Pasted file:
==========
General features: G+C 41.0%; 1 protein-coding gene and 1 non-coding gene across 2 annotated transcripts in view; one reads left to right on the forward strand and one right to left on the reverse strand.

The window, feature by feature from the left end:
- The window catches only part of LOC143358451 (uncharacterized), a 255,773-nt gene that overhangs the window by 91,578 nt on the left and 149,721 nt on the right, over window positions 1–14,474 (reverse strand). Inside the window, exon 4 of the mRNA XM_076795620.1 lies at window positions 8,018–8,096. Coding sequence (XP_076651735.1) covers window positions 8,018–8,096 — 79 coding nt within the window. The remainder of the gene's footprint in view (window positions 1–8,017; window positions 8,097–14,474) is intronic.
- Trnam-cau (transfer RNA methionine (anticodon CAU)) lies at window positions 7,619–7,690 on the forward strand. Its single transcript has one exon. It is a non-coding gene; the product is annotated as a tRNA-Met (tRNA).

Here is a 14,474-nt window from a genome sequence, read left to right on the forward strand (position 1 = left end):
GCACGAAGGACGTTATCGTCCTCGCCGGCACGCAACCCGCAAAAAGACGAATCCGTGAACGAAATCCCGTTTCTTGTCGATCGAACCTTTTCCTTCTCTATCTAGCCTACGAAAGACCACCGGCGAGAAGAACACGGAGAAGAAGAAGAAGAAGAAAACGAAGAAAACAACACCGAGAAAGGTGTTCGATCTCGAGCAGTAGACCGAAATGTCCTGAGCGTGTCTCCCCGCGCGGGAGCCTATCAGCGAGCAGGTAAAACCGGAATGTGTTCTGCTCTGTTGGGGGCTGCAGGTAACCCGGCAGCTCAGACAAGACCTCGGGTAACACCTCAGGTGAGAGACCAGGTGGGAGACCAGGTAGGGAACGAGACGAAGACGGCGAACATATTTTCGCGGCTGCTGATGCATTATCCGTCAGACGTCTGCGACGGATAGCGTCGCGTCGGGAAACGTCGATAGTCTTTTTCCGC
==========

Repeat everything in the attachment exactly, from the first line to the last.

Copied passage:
General features: G+C 41.0%; 1 protein-coding gene and 1 non-coding gene across 2 annotated transcripts in view; one reads left to right on the forward strand and one right to left on the reverse strand.

The window, feature by feature from the left end:
- The window catches only part of LOC143358451 (uncharacterized), a 255,773-nt gene that overhangs the window by 91,578 nt on the left and 149,721 nt on the right, over window positions 1–14,474 (reverse strand). Inside the window, exon 4 of the mRNA XM_076795620.1 lies at window positions 8,018–8,096. Coding sequence (XP_076651735.1) covers window positions 8,018–8,096 — 79 coding nt within the window. The remainder of the gene's footprint in view (window positions 1–8,017; window positions 8,097–14,474) is intronic.
- Trnam-cau (transfer RNA methionine (anticodon CAU)) lies at window positions 7,619–7,690 on the forward strand. Its single transcript has one exon. It is a non-coding gene; the product is annotated as a tRNA-Met (tRNA).

Here is a 14,474-nt window from a genome sequence, read left to right on the forward strand (position 1 = left end):
GCACGAAGGACGTTATCGTCCTCGCCGGCACGCAACCCGCAAAAAGACGAATCCGTGAACGAAATCCCGTTTCTTGTCGATCGAACCTTTTCCTTCTCTATCTAGCCTACGAAAGACCACCGGCGAGAAGAACACGGAGAAGAAGAAGAAGAAGAAAACGAAGAAAACAACACCGAGAAAGGTGTTCGATCTCGAGCAGTAGACCGAAATGTCCTGAGCGTGTCTCCCCGCGCGGGAGCCTATCAGCGAGCAGGTAAAACCGGAATGTGTTCTGCTCTGTTGGGGGCTGCAGGTAACCCGGCAGCTCAGACAAGACCTCGGGTAACACCTCAGGTGAGAGACCAGGTGGGAGACCAGGTAGGGAACGAGACGAAGACGGCGAACATATTTTCGCGGCTGCTGATGCATTATCCGTCAGACGTCTGCGACGGATAGCGTCGCGTCGGGAAACGTCGATAGTCTTTTTCCGC